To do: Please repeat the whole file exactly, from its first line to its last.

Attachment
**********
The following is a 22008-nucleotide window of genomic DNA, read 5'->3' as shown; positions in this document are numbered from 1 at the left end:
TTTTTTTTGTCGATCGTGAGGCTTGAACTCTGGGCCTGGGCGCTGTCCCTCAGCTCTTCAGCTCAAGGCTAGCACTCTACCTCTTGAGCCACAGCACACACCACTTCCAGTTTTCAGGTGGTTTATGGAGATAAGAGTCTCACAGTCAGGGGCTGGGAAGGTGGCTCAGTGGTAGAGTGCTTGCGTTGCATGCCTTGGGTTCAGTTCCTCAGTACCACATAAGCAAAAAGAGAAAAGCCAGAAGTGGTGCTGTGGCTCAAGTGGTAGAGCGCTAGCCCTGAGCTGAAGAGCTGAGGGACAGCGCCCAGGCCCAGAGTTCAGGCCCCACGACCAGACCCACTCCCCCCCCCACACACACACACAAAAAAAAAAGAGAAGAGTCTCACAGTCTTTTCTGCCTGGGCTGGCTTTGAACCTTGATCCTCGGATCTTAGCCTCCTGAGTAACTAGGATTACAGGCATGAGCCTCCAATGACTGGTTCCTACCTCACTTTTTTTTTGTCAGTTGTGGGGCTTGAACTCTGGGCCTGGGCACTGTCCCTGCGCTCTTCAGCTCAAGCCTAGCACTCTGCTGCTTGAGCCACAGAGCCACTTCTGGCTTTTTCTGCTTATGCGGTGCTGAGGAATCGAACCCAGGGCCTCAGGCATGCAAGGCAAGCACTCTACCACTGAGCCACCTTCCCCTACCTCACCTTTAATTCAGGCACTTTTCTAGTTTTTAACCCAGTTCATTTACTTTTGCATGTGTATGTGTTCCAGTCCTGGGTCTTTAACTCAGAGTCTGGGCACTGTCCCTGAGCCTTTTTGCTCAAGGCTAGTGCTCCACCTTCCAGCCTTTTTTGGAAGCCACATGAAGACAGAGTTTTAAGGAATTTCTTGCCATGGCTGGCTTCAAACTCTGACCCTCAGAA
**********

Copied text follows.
The following is a 22008-nucleotide window of genomic DNA, read 5'->3' as shown; positions in this document are numbered from 1 at the left end:
TTTTTTTTGTCGATCGTGAGGCTTGAACTCTGGGCCTGGGCGCTGTCCCTCAGCTCTTCAGCTCAAGGCTAGCACTCTACCTCTTGAGCCACAGCACACACCACTTCCAGTTTTCAGGTGGTTTATGGAGATAAGAGTCTCACAGTCAGGGGCTGGGAAGGTGGCTCAGTGGTAGAGTGCTTGCGTTGCATGCCTTGGGTTCAGTTCCTCAGTACCACATAAGCAAAAAGAGAAAAGCCAGAAGTGGTGCTGTGGCTCAAGTGGTAGAGCGCTAGCCCTGAGCTGAAGAGCTGAGGGACAGCGCCCAGGCCCAGAGTTCAGGCCCCACGACCAGACCCACTCCCCCCCCCACACACACACACAAAAAAAAAAGAGAAGAGTCTCACAGTCTTTTCTGCCTGGGCTGGCTTTGAACCTTGATCCTCGGATCTTAGCCTCCTGAGTAACTAGGATTACAGGCATGAGCCTCCAATGACTGGTTCCTACCTCACTTTTTTTTTGTCAGTTGTGGGGCTTGAACTCTGGGCCTGGGCACTGTCCCTGCGCTCTTCAGCTCAAGCCTAGCACTCTGCTGCTTGAGCCACAGAGCCACTTCTGGCTTTTTCTGCTTATGCGGTGCTGAGGAATCGAACCCAGGGCCTCAGGCATGCAAGGCAAGCACTCTACCACTGAGCCACCTTCCCCTACCTCACCTTTAATTCAGGCACTTTTCTAGTTTTTAACCCAGTTCATTTACTTTTGCATGTGTATGTGTTCCAGTCCTGGGTCTTTAACTCAGAGTCTGGGCACTGTCCCTGAGCCTTTTTGCTCAAGGCTAGTGCTCCACCTTCCAGCCTTTTTTGGAAGCCACATGAAGACAGAGTTTTAAGGAATTTCTTGCCATGGCTGGCTTCAAACTCTGACCCTCAGAA